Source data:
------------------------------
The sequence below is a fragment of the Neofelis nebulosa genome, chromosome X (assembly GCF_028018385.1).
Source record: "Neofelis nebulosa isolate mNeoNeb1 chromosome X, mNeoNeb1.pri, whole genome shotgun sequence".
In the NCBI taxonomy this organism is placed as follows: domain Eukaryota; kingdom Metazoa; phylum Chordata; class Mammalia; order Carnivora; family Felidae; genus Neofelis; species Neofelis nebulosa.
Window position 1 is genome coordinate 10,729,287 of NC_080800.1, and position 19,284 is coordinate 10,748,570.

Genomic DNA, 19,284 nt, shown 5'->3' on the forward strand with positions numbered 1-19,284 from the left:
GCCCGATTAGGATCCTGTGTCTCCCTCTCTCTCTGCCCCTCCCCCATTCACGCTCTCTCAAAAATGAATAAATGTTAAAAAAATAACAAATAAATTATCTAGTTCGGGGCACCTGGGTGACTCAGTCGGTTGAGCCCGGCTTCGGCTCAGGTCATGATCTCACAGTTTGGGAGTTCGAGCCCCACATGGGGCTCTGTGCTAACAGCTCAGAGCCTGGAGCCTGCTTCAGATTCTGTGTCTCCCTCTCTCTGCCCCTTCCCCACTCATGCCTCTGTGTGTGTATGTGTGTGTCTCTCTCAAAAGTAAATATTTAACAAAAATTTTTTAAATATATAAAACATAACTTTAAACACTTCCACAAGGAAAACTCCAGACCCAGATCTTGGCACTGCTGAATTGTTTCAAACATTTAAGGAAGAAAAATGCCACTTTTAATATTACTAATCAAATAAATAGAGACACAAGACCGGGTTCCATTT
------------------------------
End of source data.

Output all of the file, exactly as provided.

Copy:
The sequence below is a fragment of the Neofelis nebulosa genome, chromosome X (assembly GCF_028018385.1).
Source record: "Neofelis nebulosa isolate mNeoNeb1 chromosome X, mNeoNeb1.pri, whole genome shotgun sequence".
In the NCBI taxonomy this organism is placed as follows: domain Eukaryota; kingdom Metazoa; phylum Chordata; class Mammalia; order Carnivora; family Felidae; genus Neofelis; species Neofelis nebulosa.
Window position 1 is genome coordinate 10,729,287 of NC_080800.1, and position 19,284 is coordinate 10,748,570.

Genomic DNA, 19,284 nt, shown 5'->3' on the forward strand with positions numbered 1-19,284 from the left:
GCCCGATTAGGATCCTGTGTCTCCCTCTCTCTCTGCCCCTCCCCCATTCACGCTCTCTCAAAAATGAATAAATGTTAAAAAAATAACAAATAAATTATCTAGTTCGGGGCACCTGGGTGACTCAGTCGGTTGAGCCCGGCTTCGGCTCAGGTCATGATCTCACAGTTTGGGAGTTCGAGCCCCACATGGGGCTCTGTGCTAACAGCTCAGAGCCTGGAGCCTGCTTCAGATTCTGTGTCTCCCTCTCTCTGCCCCTTCCCCACTCATGCCTCTGTGTGTGTATGTGTGTGTCTCTCTCAAAAGTAAATATTTAACAAAAATTTTTTAAATATATAAAACATAACTTTAAACACTTCCACAAGGAAAACTCCAGACCCAGATCTTGGCACTGCTGAATTGTTTCAAACATTTAAGGAAGAAAAATGCCACTTTTAATATTACTAATCAAATAAATAGAGACACAAGACCGGGTTCCATTT